China’s keenness towards the development of Central Bank Digital Currencies [CBDC] started a fire among other countries. While several countries still remain in the sidelines as spectators of the evolution of the financial sector, a few others have stepped up and have been exploring the subject. After exhibiting interest towards CBDCs Canada seems to have weighed out the good and the bad on the issuance of CBDCs.
A Potential Security Risk In The Making?
Recently, the Bank of Canada shared a report titled, “Security and convenience of central bank digital currency” highlighting the possible security issues that users could face due to CBDCs. The report formulated by Charles M. Khan and Francisco Rivadeneyra pointed out that the risks could vary from the use of central bank-issued currency for transactions to the storage of these assets. Elaborating on the risks the report read,
“Digital currencies allow users to aggregate balances in anonymous addresses on a scale not possible with cash. This creates trade-offs between security and convenience that do not exist for cash and traditional bank accounts.”
Since the central bank-issued currency would be token-based, it would most likely be secured by private keys. The use of private keys is not new to the crypto-verse, however, this would be an entirely new topic for several individuals. The use of private keys is extremely essential as it would permit the individual to engage in transactions of a certain address. However, the loss of these keys could further result in the loss of the balance in that particular account.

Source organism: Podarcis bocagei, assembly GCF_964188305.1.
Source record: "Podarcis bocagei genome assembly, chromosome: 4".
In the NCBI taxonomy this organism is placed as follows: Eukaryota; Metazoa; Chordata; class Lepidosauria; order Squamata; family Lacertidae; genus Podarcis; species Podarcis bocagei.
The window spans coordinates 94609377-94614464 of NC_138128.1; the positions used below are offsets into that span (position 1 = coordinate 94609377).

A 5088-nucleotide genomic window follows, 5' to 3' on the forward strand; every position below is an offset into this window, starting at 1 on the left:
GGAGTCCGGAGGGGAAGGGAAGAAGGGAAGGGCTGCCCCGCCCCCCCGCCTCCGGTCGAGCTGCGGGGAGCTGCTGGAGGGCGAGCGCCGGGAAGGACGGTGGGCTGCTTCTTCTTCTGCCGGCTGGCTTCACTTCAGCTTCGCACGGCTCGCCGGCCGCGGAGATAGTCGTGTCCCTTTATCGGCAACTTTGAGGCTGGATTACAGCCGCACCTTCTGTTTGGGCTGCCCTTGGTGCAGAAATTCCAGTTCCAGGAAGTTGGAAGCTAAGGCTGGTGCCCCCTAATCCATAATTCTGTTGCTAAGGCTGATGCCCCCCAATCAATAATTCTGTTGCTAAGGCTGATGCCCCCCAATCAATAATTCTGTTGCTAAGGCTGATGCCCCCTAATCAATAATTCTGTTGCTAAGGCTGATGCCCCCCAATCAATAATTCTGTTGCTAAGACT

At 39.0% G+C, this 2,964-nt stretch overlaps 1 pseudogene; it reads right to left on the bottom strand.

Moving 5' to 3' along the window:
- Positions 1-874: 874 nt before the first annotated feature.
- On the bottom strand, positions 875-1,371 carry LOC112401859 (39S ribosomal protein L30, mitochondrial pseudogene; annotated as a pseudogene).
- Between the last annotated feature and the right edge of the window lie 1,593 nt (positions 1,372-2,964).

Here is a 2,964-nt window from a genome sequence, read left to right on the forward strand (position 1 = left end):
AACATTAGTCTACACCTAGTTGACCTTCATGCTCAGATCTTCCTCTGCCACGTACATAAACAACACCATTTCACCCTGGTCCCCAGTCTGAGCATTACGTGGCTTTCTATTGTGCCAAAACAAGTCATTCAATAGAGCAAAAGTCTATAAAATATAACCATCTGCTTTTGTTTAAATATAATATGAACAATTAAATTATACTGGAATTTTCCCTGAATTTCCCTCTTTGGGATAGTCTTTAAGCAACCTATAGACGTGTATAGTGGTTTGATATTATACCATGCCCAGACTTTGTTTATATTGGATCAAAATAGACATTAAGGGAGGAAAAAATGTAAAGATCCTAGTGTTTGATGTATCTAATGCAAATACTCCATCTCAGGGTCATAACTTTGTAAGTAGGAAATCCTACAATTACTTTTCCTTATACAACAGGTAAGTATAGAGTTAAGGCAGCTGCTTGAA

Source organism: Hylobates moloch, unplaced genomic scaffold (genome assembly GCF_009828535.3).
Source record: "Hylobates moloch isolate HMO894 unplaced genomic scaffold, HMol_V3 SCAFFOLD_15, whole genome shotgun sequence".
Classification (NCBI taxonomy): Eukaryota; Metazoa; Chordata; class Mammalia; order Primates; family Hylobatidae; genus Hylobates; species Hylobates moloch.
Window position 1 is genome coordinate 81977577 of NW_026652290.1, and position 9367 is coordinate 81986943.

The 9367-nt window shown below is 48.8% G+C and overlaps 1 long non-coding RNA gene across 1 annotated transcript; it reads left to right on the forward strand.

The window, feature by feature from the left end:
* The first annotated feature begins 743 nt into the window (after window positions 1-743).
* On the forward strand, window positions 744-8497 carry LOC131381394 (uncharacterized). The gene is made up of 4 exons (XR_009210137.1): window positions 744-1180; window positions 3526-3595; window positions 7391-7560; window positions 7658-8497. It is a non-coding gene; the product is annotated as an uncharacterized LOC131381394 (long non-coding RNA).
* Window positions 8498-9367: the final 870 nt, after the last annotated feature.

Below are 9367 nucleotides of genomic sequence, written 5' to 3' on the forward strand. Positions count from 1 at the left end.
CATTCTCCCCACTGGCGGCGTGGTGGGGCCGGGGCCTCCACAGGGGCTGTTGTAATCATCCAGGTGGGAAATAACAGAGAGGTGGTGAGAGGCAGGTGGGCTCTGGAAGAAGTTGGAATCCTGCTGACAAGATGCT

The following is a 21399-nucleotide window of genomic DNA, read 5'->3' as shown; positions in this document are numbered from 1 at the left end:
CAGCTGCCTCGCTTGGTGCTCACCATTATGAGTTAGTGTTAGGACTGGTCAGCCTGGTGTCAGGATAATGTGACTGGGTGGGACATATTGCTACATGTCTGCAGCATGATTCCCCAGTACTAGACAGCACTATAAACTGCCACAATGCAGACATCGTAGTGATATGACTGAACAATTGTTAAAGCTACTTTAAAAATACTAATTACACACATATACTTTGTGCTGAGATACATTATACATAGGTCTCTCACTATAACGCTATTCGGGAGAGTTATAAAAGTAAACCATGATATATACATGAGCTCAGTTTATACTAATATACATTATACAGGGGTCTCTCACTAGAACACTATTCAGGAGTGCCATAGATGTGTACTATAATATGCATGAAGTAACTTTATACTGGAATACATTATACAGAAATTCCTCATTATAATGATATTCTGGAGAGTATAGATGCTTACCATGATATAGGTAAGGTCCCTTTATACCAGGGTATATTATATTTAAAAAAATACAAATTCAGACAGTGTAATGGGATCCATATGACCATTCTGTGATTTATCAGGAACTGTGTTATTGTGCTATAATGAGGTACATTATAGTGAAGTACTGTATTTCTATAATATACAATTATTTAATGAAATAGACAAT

Stressing on the same, the report read,
“Managing private keys can be inconvenient for individuals, and this could stimulate demand for convenience solutions for managing keys and carrying out transactions. In response to this demand, a CBDC ecosystem will likely emerge, with public and private components.”
Khan and Rivadeneyra seemed to have solutions to these problems. The duo suggested that the users could make use of e-wallets and account providers instead of entirely relying on private keys. While e-wallets could help users manage multiple private keys, account providers or crypto exchanges could help recover balances of the users. Both of the aforementioned solutions could come in handy during the loss of private keys.
Additionally, highlighting the implications with regard to coming up with liability rules for the loss of CBDC the report suggested,
“If central banks establish liability rules for the loss of CBDC similar to those that exist for bank notes and traditional bank accounts, users will have the incentive to exert a greater level of care when managing their balances of CBDC. “
However, this approach is touted to be complicated. The issuance of CBDC seems like a huge leap towards financial advancement. Yet, formulating a CBDC that is accepted globally and can be stored at approved intermediaries is a task that is yet to be probed.